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Our sweet senior cats

It's been a good life with you
Karla Kirby

Senior cats are indeed special felines. The relationships they have with us, their human companions run deep and truly valuable. However, our older cats are more vulnerable to many different conditions and diseases... The highly respected American Association of Feline Practitioners for Feline Senior Care recommends twice yearly examinations, blood work to test for many of their more general conditions, blood pressure measurement and urinalysis.

Felines these days are living longer, healthier lives than they ever have. With preventive medicine programs, and improved healthcare, and better food, more and more cats live to their upper teens and early twenties. Since changes in body condition and daily behaviors can be minor, we must depend on vigilant observations and we must be the ones watching like a hawk.

A geriatric wellness program for all cats nine years and older must be given to help distinguish and treat diseases in the early hours. These diseases can be treated most successfully when detected in their early phases. Frequent signs of geriatric diseases encompass weight loss, change in appetite, vomiting, diarrhea, increased thirst, lethargy, change in elimination manners, and failure to use the litter box. Bring these and any other observations about your cat to your veterinarian’s attention.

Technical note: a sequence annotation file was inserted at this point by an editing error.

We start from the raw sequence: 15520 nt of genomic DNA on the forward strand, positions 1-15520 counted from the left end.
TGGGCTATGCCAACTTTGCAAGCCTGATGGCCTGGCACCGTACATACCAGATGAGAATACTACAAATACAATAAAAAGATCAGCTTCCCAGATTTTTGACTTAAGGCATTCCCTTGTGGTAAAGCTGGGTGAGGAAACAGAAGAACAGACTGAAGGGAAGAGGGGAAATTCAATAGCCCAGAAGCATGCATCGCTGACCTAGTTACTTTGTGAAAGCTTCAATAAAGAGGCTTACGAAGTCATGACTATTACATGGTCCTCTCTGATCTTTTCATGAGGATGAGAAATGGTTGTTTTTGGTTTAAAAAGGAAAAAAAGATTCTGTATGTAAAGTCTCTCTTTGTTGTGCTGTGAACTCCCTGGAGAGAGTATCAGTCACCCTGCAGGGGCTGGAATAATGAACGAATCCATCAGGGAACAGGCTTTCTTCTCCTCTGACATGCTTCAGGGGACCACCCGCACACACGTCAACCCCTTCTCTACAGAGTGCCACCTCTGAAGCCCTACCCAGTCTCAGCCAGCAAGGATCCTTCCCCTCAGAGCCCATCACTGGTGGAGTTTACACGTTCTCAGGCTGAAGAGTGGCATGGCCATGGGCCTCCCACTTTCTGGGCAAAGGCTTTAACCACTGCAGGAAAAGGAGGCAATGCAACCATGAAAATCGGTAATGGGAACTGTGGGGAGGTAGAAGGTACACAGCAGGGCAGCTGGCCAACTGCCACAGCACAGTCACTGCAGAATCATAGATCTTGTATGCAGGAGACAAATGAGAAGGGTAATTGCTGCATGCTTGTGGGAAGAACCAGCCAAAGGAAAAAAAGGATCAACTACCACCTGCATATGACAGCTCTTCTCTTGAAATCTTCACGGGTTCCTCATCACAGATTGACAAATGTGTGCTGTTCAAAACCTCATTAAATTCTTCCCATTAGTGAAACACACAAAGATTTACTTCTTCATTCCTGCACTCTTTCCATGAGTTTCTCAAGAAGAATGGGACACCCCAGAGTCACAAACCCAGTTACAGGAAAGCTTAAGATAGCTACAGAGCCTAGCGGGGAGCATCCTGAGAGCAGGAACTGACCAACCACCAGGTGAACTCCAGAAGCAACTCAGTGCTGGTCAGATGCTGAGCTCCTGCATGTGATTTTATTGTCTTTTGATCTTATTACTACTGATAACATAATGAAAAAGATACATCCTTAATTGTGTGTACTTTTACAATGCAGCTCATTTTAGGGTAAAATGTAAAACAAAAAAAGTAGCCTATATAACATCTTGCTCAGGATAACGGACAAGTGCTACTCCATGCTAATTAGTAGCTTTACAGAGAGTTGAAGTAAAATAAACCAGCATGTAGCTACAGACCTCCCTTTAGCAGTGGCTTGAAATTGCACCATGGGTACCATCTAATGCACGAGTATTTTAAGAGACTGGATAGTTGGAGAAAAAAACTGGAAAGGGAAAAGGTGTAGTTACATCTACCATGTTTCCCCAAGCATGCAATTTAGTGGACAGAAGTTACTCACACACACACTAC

Beginning at 9-10 years of age has an annual complete physical examination and an annual geriatric blood panel & urine sample for your cat. This inspection and testing starts a professional screening process for general geriatric diseases and allows your veterinarian to assess your cat's blood chemistries, blood cell count, and major organ systems.

For felines 11 years and beyond have a physical examination twice a year. Body weight measurement is closely monitored because kitty is becoming more and more vulnerable.Changes are detected on physical examination and body weight measurement by monitoring older felines very closely. Blood Pressure is also assessed. Just like their human friends, cats can suffer from high blood pressure. Some of the causes are heart disease, hyperthyroidism, and chronic renal failure. Every cat over the age of eleven should have their blood pressure checked... It is an uncomplicated, non-intruding and painless procedure.

If your senior cat is diagnosed with health problems a quarterly examination is highly suggested. Semi-Annual geriatric urine and blood panel and sample tests help maintain or adjust your feline’s treatment plan. Semi-Annual Blood Pressure assessments are recommended for cats with certain diseases are at a much higher risk of developing hypertension.

After all you want your kitty to be around for as long as possible.